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      Download the Game Design and Indie Game Marketing Freebook   07/19/17

      GameDev.net and CRC Press have teamed up to bring a free ebook of content curated from top titles published by CRC Press. The freebook, Practices of Game Design & Indie Game Marketing, includes chapters from The Art of Game Design: A Book of Lenses, A Practical Guide to Indie Game Marketing, and An Architectural Approach to Level Design. The GameDev.net FreeBook is relevant to game designers, developers, and those interested in learning more about the challenges in game development. We know game development can be a tough discipline and business, so we picked several chapters from CRC Press titles that we thought would be of interest to you, the GameDev.net audience, in your journey to design, develop, and market your next game. The free ebook is available through CRC Press by clicking here. The Curated Books The Art of Game Design: A Book of Lenses, Second Edition, by Jesse Schell Presents 100+ sets of questions, or different lenses, for viewing a game’s design, encompassing diverse fields such as psychology, architecture, music, film, software engineering, theme park design, mathematics, anthropology, and more. Written by one of the world's top game designers, this book describes the deepest and most fundamental principles of game design, demonstrating how tactics used in board, card, and athletic games also work in video games. It provides practical instruction on creating world-class games that will be played again and again. View it here. A Practical Guide to Indie Game Marketing, by Joel Dreskin Marketing is an essential but too frequently overlooked or minimized component of the release plan for indie games. A Practical Guide to Indie Game Marketing provides you with the tools needed to build visibility and sell your indie games. With special focus on those developers with small budgets and limited staff and resources, this book is packed with tangible recommendations and techniques that you can put to use immediately. As a seasoned professional of the indie game arena, author Joel Dreskin gives you insight into practical, real-world experiences of marketing numerous successful games and also provides stories of the failures. View it here. An Architectural Approach to Level Design This is one of the first books to integrate architectural and spatial design theory with the field of level design. The book presents architectural techniques and theories for level designers to use in their own work. It connects architecture and level design in different ways that address the practical elements of how designers construct space and the experiential elements of how and why humans interact with this space. Throughout the text, readers learn skills for spatial layout, evoking emotion through gamespaces, and creating better levels through architectural theory. View it here. Learn more and download the ebook by clicking here. Did you know? GameDev.net and CRC Press also recently teamed up to bring GDNet+ Members up to a 20% discount on all CRC Press books. Learn more about this and other benefits here.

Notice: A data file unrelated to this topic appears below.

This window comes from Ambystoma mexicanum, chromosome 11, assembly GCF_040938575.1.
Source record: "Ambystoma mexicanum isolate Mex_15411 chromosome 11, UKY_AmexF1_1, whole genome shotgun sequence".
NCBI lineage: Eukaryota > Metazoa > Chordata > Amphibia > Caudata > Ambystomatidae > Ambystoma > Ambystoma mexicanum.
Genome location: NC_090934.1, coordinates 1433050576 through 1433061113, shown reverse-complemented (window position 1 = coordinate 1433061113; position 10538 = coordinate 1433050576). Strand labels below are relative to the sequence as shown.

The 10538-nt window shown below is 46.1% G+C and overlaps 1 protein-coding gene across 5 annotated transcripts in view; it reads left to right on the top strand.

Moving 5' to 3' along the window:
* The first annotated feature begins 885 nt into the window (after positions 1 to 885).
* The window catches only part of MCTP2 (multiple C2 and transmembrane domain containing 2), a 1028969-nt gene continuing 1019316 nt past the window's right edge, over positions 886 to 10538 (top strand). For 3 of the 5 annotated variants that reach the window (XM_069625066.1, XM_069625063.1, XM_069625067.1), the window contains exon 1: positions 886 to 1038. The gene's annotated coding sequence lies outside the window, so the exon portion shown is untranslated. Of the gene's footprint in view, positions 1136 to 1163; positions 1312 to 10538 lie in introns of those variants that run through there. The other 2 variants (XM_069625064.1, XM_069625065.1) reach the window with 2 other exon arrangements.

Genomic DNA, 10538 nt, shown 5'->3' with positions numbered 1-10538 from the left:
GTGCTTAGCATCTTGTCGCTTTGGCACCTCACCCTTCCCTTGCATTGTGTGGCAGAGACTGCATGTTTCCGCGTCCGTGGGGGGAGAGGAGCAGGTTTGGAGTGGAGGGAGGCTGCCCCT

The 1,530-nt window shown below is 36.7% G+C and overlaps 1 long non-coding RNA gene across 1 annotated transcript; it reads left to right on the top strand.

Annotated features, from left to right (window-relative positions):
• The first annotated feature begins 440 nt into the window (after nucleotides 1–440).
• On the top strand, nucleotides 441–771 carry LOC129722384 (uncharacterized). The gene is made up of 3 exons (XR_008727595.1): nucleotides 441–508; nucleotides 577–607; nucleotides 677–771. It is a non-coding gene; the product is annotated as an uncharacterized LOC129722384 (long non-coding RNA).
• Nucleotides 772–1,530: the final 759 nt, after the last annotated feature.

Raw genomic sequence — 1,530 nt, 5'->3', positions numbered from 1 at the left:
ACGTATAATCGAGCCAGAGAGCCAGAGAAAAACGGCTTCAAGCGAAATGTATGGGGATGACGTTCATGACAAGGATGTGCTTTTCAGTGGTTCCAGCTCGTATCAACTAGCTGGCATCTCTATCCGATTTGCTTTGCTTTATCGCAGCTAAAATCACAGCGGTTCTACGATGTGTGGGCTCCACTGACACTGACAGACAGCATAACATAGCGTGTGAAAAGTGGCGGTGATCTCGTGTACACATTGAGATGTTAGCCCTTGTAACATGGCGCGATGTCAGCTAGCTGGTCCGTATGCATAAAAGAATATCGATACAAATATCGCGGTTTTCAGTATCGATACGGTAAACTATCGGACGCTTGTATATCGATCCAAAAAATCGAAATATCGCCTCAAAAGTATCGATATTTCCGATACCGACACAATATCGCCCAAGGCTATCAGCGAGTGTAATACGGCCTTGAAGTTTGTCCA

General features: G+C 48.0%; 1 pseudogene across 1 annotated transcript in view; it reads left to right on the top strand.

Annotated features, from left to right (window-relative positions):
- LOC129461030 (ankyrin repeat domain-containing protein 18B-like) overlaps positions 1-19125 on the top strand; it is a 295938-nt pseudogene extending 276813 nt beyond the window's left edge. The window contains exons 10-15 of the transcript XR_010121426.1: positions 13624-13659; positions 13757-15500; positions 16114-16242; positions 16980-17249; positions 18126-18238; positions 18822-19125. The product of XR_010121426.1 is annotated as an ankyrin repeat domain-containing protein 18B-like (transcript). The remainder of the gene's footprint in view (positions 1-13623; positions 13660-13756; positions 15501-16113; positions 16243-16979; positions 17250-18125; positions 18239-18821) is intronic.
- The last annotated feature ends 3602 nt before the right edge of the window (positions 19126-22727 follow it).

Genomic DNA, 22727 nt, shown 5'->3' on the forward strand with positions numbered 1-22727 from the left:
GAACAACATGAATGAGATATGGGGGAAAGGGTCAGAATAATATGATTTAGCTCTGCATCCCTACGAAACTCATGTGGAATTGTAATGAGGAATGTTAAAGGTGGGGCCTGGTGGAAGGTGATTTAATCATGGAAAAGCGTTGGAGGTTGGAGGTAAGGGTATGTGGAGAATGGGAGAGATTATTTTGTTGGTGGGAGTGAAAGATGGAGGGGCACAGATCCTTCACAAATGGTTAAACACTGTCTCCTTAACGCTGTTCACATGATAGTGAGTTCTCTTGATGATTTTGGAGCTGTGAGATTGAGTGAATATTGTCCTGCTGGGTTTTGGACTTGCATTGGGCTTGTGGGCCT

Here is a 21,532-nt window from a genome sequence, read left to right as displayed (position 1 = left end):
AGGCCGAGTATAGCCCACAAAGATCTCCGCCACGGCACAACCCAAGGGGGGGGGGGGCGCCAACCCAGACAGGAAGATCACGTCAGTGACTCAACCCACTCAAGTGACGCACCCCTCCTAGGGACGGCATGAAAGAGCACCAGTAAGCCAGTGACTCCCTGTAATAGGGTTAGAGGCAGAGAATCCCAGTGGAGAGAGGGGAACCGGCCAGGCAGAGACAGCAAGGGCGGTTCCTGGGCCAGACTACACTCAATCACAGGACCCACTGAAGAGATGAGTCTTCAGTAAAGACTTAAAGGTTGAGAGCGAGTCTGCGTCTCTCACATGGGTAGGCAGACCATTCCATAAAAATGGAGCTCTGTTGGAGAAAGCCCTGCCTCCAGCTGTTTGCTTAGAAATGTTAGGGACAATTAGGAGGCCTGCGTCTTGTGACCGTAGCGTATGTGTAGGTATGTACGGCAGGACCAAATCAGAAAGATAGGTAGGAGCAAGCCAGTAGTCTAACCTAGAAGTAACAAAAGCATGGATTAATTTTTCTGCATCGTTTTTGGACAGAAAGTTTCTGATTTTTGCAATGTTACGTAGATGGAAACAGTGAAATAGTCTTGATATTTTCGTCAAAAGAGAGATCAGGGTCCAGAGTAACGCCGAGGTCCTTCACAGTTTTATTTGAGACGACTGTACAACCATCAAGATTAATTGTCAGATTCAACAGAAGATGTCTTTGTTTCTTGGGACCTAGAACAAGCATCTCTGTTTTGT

Astr0

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  1. Hey If you look at todays AAA games like Starcraft, Warhammer 40k, League of Legends and so on, they all have very similar multiplayer functionalities. Where the main functionalities I suppose is being able to host/join games, chat and the matchmaking system. If you wanted to create something similar, a multiplayer system for a 3D game that lives up to the AAA games standards multiplayer. How advanced and how big of a project is this? For example, would 2 above average skilled network game programmers be able to create this in 1 years time?
  2. Hey Some big MMORPG games like World of Warcraft has a lot of, i suppose illegal, Private Servers that people play on for various reasons, for example to play for free. But Im wondering how does that really works? How are they able to host and modify games they shoudn't be able to access? Do they somehow hack to access the source code of the game? Because I suppose building the game from scratch themselves is a bit too ambitious... Hope this thread doesn't violate any rules as Im just curious on how this can be possible [img]http://public.gamedev.net//public/style_emoticons/default/smile.png[/img]